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  • Writer's pictureTessa Floreano

Fear, my old friend

A stuffed doll
Darla the Dammit Doll

“It is not the critic who counts; not the man who points out how the strong man stumbles, or where the doer of deeds could have done them better. The credit belongs to the man who is actually in the arena, whose face is marred by dust and sweat and blood; who strives valiantly; . . . who at the best knows in the end the triumph of high achievement, and who at worst, if he fails, at least fails while daring greatly.”—Theodore Roosevelt

In 1997, as part of earning my Certified Toastmaster designation, I had to present 10 different speeches. Each one focused on different tips, techniques, and types of speeches. The first one is called the Ice Breaker and its where we introduce ourselves to the audience. This speech provides a benchmark for our current speaking skill level, and helps us learn to stand and speak without falling over. Often, the Ice Breaker involves humor. Mine did, as I shared a story about a mix-up at a bar on a blind date. The story I told got a lot of laughs, but I am sure glad I had to go public with it just once.

The seventh speech in the roster is one that involves research. It is one in which you address the importance of backing up your arguments with evidence, and touches on the types of evidence to use. I used Gavin de Becker's book, Gift of Fear, as the basis for my research speech on fear. Oprah Winfrey considers him the country's foremost expert on violent behavior. Jeff Bezos relies heavily on his expertise. Suffice to say, the man knows a thing or two about the threat of violence that surrounds us every day, and how we can protect ourselves, by learning to trust—and act on—our gut instincts.

So what does Toastmasters and a book about fear have to do with Fear, my old friend?

Well, most people's biggest fear is public speaking. If we were to listen to our gut, it would tell us not to be brave and to protect our heart from getting hurt. Getting up on a stage or standing at a podium and talking to any size audience is terrifying. It takes practice to overcome the jitters. It takes time to learn how to modulate one's voice so you can not only be heard, but have the audience comprehend what you're saying. In a similar vein, it takes years of learning the craft of storytelling so your readers understand your story, love what you have to say, and beg for more.

Having left the world of high finance decades ago where I regularly spoke in front of groups, thinking about speaking to a group nowadays results in night sweats. At some point, I will publish a book and I will need to speak to others about it in some kind of public forum. Just like the fear of showing my work to my friends, family, critique group, agents, and editors, the regular practice of it takes nerves of steel. Sharing what you know, either in a speech or in a book, is a vulnerable act.

Brené Brown, in her book, Daring Greatly, talks about "finding the courage to walk into vulnerability and engage with our whole hearts." Facing our fears about publicly sharing our work, our words, shows us "that vulnerability is not weakness, but rather our clearest path to courage, engagement, and meaningful connection." Austin Kleon, in his book, Share Your Work, shows us how to "take that critical next step on a creative journey — getting known. After all, you can't find your voice if you don't use it."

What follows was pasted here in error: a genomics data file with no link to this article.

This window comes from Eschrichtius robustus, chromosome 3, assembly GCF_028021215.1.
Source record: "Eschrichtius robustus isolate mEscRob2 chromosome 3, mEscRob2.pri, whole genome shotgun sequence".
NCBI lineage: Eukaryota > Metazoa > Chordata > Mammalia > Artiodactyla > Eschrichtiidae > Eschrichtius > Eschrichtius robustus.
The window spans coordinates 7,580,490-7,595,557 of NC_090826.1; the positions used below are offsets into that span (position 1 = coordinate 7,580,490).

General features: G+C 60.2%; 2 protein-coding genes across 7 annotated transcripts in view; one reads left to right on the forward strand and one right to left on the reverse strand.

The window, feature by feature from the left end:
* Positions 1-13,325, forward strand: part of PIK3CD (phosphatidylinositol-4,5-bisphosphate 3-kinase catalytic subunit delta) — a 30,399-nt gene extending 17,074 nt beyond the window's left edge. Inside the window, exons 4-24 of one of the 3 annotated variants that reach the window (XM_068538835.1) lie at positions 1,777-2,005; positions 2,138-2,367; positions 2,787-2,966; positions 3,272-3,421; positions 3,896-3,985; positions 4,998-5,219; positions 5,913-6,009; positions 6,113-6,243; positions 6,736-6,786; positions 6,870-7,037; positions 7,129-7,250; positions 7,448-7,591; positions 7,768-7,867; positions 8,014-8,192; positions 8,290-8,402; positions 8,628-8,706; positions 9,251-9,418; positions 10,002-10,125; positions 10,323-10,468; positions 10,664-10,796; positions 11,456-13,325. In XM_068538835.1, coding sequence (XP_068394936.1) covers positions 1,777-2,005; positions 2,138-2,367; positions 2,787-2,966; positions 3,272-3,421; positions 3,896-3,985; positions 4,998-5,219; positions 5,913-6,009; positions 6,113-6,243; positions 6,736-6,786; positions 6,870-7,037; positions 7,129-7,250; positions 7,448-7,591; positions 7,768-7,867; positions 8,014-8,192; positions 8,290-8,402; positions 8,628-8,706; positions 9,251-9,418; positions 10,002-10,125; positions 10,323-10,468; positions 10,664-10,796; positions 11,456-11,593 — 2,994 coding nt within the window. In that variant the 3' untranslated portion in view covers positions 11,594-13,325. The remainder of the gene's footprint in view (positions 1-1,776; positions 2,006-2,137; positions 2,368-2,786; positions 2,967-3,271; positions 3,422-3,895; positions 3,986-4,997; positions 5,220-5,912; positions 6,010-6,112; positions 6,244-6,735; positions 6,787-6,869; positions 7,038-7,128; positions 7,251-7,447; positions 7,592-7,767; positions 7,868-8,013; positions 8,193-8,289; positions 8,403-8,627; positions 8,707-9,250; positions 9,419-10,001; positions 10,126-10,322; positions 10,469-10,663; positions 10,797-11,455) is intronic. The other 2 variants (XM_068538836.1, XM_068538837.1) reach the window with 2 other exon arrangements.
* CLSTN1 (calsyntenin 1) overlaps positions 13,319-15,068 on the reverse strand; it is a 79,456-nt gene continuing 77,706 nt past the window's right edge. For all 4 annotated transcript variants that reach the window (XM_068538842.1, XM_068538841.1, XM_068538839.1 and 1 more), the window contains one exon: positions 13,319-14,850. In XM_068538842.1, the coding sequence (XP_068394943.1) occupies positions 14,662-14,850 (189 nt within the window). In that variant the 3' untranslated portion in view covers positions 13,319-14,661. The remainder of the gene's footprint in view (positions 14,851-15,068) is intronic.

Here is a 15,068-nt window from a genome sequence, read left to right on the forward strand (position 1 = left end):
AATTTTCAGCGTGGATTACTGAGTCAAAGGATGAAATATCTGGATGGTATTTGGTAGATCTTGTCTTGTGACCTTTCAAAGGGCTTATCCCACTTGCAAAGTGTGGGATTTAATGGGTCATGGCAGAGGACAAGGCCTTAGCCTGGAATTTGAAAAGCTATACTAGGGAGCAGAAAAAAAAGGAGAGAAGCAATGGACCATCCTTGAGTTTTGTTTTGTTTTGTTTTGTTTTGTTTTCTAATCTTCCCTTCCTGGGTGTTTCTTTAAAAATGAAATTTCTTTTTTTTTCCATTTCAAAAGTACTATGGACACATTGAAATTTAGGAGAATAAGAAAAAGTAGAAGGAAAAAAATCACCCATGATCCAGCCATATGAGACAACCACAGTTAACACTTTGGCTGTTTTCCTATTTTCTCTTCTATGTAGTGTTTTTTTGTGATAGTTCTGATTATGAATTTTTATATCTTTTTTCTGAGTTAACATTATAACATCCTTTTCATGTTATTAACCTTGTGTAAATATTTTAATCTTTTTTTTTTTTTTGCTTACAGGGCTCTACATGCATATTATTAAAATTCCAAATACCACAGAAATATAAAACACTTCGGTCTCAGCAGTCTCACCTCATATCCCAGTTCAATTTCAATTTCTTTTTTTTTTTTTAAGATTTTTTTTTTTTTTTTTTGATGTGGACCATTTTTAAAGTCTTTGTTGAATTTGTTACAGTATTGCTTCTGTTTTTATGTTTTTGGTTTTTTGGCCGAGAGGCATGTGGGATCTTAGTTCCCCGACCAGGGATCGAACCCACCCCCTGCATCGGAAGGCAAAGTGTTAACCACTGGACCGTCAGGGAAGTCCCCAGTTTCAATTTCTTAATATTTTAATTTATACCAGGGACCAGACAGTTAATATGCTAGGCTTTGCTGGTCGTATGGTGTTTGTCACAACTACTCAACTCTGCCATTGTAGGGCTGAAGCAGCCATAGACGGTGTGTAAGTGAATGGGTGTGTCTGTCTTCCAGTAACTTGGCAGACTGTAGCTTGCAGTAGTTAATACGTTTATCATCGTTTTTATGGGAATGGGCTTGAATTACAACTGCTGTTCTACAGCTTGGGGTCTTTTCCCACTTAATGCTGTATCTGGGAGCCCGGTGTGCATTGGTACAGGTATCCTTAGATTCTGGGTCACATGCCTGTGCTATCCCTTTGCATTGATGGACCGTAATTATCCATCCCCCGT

They're all right, of course, but trying telling that to your scared, overactive mind and heart each time an opportunity to dare, to share your work, to speak in public is offered to you.

Gavin de Becker shows us how to "learn to spot the danger signals others miss; it might just save your life." Well, I know what my danger signals are when it comes to fear getting a grip on me. Sometimes it takes eons to loosen it so I had to develop tools to deal with it so I can continue to be productive.

Here's a few ways I tackle fear when I write:

  • Recite a silent mantra: Suck it up and do it anyway. Or an even shorter one, which I'm sure many of you have heard before, "Suck it up, buttercup." Easy to remember, too. A variation is my take on Mel Robbins' Five Second Rule. Count down 5-4-3-2-1 and write!

  • Let it all out of your system: I have a Dammit Doll which I named Darla. Like darling, but not so much. She represents my doubts and fears. And when that gremlin pops up, I grab Darla and yell--dammit dammit dammit :-) and then repeat some variation of Liz' Gilbert's "letter to fear" out loud. Like Liz Gilbert, I'm learning to replace fear with curiosity.

  • Invoke the power of yoga: I close my eyes and take 3 deep breaths. When I'm done, I tell myself I will write something, even if it is not my deadline work. One word. A phrase. Perhaps two or three sentences. Enough to wake the Muse. If the deep breathing alone doesn't cut it, I get in some yoga poses. When my body is flexible, so is my mind and that flows to the keyboard.

  • Do it manageable chunks: I set a timer, styled as an owl, which I call Percival. He and I are sprint partners, 20 minutes at a time. Not too long, not too short. The ticking actually helps. I know the noise might bother some (apps are a good alternative), but like a ticking time bomb, it signals urgency. Think feet to fire.

A red owl timer
Percival the Owl timer

What do you do to tackle fear? Fear of writing? Fear of sharing? Fear of speaking? I'd love to know so drop me a line.

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